قراءة كتاب The Skilful Cook A Practical Manual of Modern Experience

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The Skilful Cook
A Practical Manual of Modern Experience

The Skilful Cook A Practical Manual of Modern Experience

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دار النشر: Project Gutenberg
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left undone.’

How much healthier and happier, too, many girls would be, if, instead of going out in all weathers, day after day, to earn a miserable pittance in any such employment as daily governesses, they would do some of the lighter housework, cooking, &c., at home. By being able to do with one servant instead of two, they would save probably more than they could earn in other ways, besides being much stronger from the exercise thus taken. But too many girls are, unfortunately, imbued with the vulgar notion that work is not genteel. What a Moloch this gentility has been and still is! What a number of human sacrifices are continually placed at its shrine, and what puppets its votaries become! Mr. Smiles says: ‘There is a dreadful ambition abroad for being “genteel.” We keep up appearances too often at the expense of honesty, and though we may not be rich, yet we must seem to be so. We must be “respectable,” though only in the meanest sense—in mere vulgar outward show. We have not the courage to go patiently onward in the condition of life in which it has pleased God to call us, but must needs live in some fashionable state to which we ridiculously please to call ourselves; and all to gratify the vanity of that unsubstantial genteel world of which we form a part.’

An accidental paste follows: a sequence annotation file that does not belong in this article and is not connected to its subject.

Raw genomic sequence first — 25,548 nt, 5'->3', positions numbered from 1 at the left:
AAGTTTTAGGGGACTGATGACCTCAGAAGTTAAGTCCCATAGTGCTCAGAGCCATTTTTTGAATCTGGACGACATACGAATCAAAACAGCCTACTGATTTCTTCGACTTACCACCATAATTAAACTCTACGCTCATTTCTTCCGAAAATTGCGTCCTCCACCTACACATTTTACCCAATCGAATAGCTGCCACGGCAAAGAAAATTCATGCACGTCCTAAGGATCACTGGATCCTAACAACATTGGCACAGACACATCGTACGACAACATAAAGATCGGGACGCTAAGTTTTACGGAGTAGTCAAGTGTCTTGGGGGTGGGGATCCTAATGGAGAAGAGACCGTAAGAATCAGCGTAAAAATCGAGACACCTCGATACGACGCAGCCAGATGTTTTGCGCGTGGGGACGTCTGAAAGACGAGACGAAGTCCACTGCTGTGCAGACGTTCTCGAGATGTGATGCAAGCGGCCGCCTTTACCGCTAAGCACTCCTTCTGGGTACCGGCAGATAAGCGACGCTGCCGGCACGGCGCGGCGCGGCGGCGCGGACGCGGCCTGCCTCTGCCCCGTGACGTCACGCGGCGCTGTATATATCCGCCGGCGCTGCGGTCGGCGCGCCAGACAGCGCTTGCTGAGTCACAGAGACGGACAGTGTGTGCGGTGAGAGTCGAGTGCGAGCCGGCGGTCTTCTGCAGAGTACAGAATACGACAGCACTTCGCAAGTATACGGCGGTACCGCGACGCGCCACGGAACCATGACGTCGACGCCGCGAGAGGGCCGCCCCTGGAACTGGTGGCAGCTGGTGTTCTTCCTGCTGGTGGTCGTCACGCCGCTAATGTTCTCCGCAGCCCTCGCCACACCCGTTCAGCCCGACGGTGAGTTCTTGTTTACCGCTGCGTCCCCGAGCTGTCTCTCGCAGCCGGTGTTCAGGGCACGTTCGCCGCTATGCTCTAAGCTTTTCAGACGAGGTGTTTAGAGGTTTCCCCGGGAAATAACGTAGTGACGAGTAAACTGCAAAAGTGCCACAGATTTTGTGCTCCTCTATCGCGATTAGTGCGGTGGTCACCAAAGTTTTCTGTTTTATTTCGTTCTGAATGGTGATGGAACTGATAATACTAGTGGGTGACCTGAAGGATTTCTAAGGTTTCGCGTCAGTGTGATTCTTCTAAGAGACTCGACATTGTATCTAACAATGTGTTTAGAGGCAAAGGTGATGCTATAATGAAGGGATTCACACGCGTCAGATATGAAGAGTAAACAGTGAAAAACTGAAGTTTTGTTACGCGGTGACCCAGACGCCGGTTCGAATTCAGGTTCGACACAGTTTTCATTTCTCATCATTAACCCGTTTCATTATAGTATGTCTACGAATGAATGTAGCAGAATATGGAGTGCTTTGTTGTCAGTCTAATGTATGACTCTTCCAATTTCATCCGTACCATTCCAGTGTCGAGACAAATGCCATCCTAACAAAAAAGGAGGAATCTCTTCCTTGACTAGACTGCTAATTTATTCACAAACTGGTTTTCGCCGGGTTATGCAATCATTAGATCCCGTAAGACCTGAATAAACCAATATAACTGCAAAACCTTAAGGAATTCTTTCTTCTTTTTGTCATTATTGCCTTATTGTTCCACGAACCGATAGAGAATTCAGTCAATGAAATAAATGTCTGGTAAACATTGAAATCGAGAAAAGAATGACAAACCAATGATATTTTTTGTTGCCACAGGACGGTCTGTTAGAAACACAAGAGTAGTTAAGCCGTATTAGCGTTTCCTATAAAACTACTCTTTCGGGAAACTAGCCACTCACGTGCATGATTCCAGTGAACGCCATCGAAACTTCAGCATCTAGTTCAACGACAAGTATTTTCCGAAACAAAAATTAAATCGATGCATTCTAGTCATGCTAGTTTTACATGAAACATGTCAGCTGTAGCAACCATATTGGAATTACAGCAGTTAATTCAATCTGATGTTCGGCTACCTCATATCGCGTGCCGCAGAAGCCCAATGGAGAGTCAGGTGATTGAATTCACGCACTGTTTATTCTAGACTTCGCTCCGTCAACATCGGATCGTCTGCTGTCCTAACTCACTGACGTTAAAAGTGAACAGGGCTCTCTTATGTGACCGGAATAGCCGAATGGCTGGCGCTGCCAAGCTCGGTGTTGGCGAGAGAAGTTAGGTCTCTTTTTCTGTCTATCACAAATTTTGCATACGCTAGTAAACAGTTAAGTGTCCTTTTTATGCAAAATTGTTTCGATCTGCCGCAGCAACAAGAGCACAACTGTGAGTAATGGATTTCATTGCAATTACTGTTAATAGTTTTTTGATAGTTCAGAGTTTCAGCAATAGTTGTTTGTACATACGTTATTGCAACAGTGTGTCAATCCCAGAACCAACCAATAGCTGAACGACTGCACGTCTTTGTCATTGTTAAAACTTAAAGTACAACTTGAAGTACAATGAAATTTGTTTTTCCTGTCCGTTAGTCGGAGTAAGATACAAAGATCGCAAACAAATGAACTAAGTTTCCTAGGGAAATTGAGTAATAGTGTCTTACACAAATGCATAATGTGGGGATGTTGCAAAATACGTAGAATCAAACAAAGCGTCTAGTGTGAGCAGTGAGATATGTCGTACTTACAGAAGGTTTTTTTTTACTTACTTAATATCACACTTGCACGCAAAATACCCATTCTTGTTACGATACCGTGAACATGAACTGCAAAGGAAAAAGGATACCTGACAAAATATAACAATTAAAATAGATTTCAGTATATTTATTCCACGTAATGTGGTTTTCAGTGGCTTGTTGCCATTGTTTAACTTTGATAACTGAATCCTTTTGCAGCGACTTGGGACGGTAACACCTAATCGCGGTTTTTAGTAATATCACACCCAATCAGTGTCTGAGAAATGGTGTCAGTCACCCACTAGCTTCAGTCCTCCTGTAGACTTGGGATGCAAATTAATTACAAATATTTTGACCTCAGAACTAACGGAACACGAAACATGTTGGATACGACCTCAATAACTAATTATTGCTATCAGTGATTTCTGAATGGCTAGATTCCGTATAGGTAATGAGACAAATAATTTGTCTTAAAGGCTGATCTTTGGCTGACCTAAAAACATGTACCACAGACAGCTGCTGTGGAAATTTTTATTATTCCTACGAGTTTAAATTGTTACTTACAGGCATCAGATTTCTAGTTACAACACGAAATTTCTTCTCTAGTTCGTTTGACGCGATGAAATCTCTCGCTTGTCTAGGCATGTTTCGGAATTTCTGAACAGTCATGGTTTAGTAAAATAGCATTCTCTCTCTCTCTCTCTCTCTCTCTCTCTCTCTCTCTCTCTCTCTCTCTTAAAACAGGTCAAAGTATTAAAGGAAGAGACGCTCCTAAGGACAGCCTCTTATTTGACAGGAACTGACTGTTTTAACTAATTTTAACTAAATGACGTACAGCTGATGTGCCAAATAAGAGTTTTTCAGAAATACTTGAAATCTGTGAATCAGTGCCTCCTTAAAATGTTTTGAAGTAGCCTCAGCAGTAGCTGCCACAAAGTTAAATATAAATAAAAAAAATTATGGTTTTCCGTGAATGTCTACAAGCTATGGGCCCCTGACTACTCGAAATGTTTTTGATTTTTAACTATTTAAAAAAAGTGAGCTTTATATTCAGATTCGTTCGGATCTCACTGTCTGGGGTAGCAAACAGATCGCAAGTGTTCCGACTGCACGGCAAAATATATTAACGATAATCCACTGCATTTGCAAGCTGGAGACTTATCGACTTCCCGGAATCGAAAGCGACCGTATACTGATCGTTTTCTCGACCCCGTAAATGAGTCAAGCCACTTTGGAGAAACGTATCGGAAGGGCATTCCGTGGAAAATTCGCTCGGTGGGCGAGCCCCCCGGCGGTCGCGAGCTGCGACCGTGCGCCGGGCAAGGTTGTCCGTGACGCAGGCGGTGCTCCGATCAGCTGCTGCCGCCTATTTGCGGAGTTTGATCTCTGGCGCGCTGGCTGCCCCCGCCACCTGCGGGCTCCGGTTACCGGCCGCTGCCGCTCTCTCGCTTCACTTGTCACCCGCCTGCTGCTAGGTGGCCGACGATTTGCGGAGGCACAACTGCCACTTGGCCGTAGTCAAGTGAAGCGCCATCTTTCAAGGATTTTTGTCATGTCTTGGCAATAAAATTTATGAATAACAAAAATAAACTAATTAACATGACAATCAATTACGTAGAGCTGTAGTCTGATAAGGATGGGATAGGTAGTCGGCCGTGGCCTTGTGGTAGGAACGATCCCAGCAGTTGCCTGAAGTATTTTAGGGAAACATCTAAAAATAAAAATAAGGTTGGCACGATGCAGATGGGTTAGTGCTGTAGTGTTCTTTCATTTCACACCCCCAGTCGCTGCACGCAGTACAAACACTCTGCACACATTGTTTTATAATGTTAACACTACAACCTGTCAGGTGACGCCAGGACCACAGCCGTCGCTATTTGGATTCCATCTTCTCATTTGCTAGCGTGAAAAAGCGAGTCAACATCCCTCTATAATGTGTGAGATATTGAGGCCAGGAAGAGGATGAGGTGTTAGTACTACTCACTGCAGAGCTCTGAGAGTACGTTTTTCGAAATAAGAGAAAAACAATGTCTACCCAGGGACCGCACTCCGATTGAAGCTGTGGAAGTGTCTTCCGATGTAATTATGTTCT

It would effect a moral revolution if women would only look at matters in the true light. How much crime and misery may be traced to mismanaged unattractive homes! How many deaths to the ignorance of hygiene! How much intemperance to the physical depression caused by badly cooked food! Let us hope that the refinement, falsely so called, which is only another name for vanity, laziness, and selfishness, may soon give way to the true refinement of heart and mind which considers nothing too menial which will benefit others; nothing too common that will add to the happiness of our fellow-creatures.

If we women could earnestly and courageously endeavour to do the duty nearest to us, remembering that all honest work, of whatever kind, has been for ever ennobled by the great Founder of our Faith, so should we be, one in one way and one in another, ‘helping to move (to quote Dean Goulburn) the wheels of the great world system whose revolutions are bringing on the kingdom of Christ.’ ‘To be good and to be useful,’ as Canon Kingsley says, ‘are the two objects for which we were sent into this world.’



She looketh well to the ways of her household.

Proverbs of Solomon.

Take care that you know definitely what sum you can afford to spend on your household expenses, and make it a point of conscience never to exceed it. Market with ready money, if possible; but, if it is more convenient to pay by the month, or quarter, never make that an excuse for letting your bills mount up to double what you can afford to pay. With accounts, carefully kept, it is quite possible to regulate the expenditure to the income.